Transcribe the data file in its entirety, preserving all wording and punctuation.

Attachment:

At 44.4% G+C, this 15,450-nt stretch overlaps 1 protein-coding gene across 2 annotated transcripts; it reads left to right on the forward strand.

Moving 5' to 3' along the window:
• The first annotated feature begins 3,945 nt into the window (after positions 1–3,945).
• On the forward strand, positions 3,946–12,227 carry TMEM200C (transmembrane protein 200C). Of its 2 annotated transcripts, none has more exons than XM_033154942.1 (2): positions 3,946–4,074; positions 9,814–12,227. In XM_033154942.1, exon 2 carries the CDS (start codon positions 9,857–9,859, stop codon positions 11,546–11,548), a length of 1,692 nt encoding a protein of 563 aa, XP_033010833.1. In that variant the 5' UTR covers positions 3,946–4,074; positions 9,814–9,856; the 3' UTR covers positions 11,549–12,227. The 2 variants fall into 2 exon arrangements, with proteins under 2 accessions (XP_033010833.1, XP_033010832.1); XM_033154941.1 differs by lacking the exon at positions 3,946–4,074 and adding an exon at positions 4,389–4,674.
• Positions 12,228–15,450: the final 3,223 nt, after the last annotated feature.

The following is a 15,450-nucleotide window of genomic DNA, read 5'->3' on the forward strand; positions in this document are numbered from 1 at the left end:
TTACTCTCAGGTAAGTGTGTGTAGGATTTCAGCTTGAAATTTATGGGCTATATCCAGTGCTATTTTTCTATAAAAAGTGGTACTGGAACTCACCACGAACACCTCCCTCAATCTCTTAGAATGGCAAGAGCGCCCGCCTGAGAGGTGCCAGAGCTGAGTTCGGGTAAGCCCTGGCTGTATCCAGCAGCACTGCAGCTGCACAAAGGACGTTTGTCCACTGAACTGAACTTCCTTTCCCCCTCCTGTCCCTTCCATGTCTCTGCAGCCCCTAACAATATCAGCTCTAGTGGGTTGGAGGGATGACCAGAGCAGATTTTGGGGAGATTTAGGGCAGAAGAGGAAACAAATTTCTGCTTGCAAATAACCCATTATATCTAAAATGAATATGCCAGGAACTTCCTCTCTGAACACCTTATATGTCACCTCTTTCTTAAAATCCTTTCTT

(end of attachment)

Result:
At 44.4% G+C, this 15,450-nt stretch overlaps 1 protein-coding gene across 2 annotated transcripts; it reads left to right on the forward strand.

Moving 5' to 3' along the window:
• The first annotated feature begins 3,945 nt into the window (after positions 1–3,945).
• On the forward strand, positions 3,946–12,227 carry TMEM200C (transmembrane protein 200C). Of its 2 annotated transcripts, none has more exons than XM_033154942.1 (2): positions 3,946–4,074; positions 9,814–12,227. In XM_033154942.1, exon 2 carries the CDS (start codon positions 9,857–9,859, stop codon positions 11,546–11,548), a length of 1,692 nt encoding a protein of 563 aa, XP_033010833.1. In that variant the 5' UTR covers positions 3,946–4,074; positions 9,814–9,856; the 3' UTR covers positions 11,549–12,227. The 2 variants fall into 2 exon arrangements, with proteins under 2 accessions (XP_033010833.1, XP_033010832.1); XM_033154941.1 differs by lacking the exon at positions 3,946–4,074 and adding an exon at positions 4,389–4,674.
• Positions 12,228–15,450: the final 3,223 nt, after the last annotated feature.

The following is a 15,450-nucleotide window of genomic DNA, read 5'->3' on the forward strand; positions in this document are numbered from 1 at the left end:
TTACTCTCAGGTAAGTGTGTGTAGGATTTCAGCTTGAAATTTATGGGCTATATCCAGTGCTATTTTTCTATAAAAAGTGGTACTGGAACTCACCACGAACACCTCCCTCAATCTCTTAGAATGGCAAGAGCGCCCGCCTGAGAGGTGCCAGAGCTGAGTTCGGGTAAGCCCTGGCTGTATCCAGCAGCACTGCAGCTGCACAAAGGACGTTTGTCCACTGAACTGAACTTCCTTTCCCCCTCCTGTCCCTTCCATGTCTCTGCAGCCCCTAACAATATCAGCTCTAGTGGGTTGGAGGGATGACCAGAGCAGATTTTGGGGAGATTTAGGGCAGAAGAGGAAACAAATTTCTGCTTGCAAATAACCCATTATATCTAAAATGAATATGCCAGGAACTTCCTCTCTGAACACCTTATATGTCACCTCTTTCTTAAAATCCTTTCTT